The David H. Walker Prize

The Department of English is proud to announce this year's winner of the David H. Walker Prize for Fiction, Katherine Murray for her short story "A Compassionate Retelling."

The judges were impressed by the range and quality of the submissions for the prize this year. Of the winning story, judge John C. Ball had this to say: 

"Katherine Murray's award-winning story, 'A Compassionate Retelling,' exhibits many of the same qualities that made Shadow Self Portrait, the novel she wrote for her MA thesis, so outstanding. She renders dysfunctional families and darkly troubled psyches with unflinching insight and compassion. The penetrating observational skills and intellect that inform her work are manifest in a wonderfully understated and controlled ironic tone. She is a gifted writer with a strong, original vision and a promising future."

The David H. Walker Prize is given each year to the best story published by an English student at UNB. 

The prize is in honour of the powerful and prolific writer David H. Walker. He was born in Scotland, but eventually settled in St. Andrews, New Brunswick, with his wife Willa.  He published a number of books, including The Storm and the Silence (1949); Geordie (1950); Digby (1953); Harry Black (1956); Sandy was a Soldier’s Boy (1957); Where the High Winds Blow (1960); Storms of Our Journey (1962); Dragon Hill (1962); Winter of Madness (1964); Mallabec (1965); Devil’s Plunge (1968); Big Ben (1969); Pirate Rock (1969); The Lord’s Pink Ocean (1972); Black Dougal (1973); Ash (1976); Pot of Gold (1977); and his autobiography Lean, Wind, Lean (1984).

The prize has been won by a number of writers who have gone on to great success, including Craig Davidson, Emily Ruskovich, Darryl Whetter, Sue Sinclair, Erin Knight, Catherine Greenwood, and Adam Dickinson.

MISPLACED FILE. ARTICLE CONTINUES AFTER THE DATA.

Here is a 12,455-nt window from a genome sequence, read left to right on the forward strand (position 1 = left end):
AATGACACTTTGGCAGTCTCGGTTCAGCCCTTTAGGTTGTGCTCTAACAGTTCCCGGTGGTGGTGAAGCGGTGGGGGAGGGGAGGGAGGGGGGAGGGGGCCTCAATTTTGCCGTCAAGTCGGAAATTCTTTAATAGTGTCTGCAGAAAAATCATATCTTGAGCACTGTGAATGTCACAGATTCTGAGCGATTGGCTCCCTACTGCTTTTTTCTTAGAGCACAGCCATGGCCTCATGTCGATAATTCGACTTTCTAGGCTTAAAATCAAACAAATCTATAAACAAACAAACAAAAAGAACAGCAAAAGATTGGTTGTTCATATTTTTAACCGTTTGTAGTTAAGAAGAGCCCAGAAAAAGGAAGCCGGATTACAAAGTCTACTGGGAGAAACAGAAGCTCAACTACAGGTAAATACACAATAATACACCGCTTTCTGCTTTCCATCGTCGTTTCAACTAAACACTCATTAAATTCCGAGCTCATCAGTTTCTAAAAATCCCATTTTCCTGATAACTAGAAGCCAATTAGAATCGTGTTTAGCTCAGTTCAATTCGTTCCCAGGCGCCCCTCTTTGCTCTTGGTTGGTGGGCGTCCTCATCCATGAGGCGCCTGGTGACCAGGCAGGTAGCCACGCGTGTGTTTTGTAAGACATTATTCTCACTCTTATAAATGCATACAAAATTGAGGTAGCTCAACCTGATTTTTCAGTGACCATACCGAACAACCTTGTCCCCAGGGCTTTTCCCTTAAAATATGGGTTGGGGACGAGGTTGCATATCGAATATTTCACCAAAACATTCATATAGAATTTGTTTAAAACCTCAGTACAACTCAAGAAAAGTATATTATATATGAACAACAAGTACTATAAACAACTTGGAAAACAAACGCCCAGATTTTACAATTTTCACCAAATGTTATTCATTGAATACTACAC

The only two-time winner of the Walker Prize was Craig Davidson, who went on to a two-book deal with Penguin, publishing Rust and Bone, and the Fighter. Recently his Walker Prize stories were used as part of the making of the film De Rouille et d’os, directed by Jacques Audiard and starring Academy-Award winner Marion Cotillard and Mathias Schoenaerts.

Emily Ruskovich has just signed a two-book deal with Random House New York for a collection of stories and a novel. 

Darryl Whetter has published two books of fiction with Goose Lane Editions, the collection of stories A Sharp Tooth in the Fur and the novel The Push and The Pull

Tony Antoniades received honourable mention for The Fiddlehead Fiction Prize. Marla Becking had a story dramatized by the CBC. 

Sue Sinclair, Adam Dickinson, Danny Jacobs, Erin Knight, and Catherine Greenwood have turned their attentions to poetry. Sinclair has published four books of poetry, Dickinson two and a third forthcoming, Knight two, Greenwood one with a second forthcoming, and Jacobs was a winner of the 2009 Short Grain Contest.